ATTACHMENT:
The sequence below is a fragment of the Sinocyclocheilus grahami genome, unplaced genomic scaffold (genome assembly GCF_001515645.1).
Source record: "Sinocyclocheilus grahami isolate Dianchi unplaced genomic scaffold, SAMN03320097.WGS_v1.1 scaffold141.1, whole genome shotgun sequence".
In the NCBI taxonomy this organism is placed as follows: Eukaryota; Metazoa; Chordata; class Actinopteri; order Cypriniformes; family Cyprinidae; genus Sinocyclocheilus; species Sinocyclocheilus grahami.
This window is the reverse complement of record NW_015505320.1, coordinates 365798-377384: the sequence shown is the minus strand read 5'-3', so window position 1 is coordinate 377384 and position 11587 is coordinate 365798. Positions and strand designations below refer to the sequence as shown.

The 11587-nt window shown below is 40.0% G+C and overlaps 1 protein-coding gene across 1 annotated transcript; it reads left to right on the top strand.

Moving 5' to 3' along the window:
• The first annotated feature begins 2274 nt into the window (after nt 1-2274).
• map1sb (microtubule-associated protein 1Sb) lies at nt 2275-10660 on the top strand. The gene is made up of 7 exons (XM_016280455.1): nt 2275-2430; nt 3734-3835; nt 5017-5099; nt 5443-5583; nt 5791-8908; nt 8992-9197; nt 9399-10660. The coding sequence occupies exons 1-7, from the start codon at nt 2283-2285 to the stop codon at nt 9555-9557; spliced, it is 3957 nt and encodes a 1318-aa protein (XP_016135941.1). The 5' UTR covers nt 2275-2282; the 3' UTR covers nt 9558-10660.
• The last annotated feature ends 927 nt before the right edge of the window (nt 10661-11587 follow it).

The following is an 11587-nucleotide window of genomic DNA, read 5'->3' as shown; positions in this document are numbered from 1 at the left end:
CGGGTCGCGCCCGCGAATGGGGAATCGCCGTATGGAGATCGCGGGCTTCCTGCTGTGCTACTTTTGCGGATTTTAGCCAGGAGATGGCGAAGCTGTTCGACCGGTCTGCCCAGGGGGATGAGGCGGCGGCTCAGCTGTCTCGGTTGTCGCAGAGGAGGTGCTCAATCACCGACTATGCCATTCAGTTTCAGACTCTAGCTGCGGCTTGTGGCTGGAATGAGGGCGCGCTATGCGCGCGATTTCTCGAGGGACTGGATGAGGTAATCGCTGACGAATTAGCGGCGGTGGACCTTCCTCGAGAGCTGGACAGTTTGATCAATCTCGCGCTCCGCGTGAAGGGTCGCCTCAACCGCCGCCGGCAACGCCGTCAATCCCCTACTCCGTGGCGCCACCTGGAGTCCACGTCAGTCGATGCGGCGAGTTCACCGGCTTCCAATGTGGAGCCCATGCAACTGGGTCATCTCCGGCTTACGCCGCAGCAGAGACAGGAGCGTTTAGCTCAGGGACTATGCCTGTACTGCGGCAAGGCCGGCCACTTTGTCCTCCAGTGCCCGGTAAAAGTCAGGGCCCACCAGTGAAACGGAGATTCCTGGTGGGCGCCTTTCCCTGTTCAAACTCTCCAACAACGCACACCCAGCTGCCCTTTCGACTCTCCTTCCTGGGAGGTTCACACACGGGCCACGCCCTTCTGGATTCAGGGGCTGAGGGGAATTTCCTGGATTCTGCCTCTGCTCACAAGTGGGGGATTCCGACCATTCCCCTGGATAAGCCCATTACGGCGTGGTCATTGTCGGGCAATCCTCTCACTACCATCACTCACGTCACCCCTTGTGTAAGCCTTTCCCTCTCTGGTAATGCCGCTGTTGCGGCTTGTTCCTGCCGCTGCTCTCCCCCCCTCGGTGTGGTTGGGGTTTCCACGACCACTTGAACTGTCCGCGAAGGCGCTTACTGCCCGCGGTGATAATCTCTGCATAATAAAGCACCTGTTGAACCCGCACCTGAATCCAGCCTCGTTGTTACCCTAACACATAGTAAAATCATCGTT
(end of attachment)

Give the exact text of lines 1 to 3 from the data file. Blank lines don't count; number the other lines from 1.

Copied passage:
The sequence below is a fragment of the Sinocyclocheilus grahami genome, unplaced genomic scaffold (genome assembly GCF_001515645.1).
Source record: "Sinocyclocheilus grahami isolate Dianchi unplaced genomic scaffold, SAMN03320097.WGS_v1.1 scaffold141.1, whole genome shotgun sequence".
In the NCBI taxonomy this organism is placed as follows: Eukaryota; Metazoa; Chordata; class Actinopteri; order Cypriniformes; family Cyprinidae; genus Sinocyclocheilus; species Sinocyclocheilus grahami.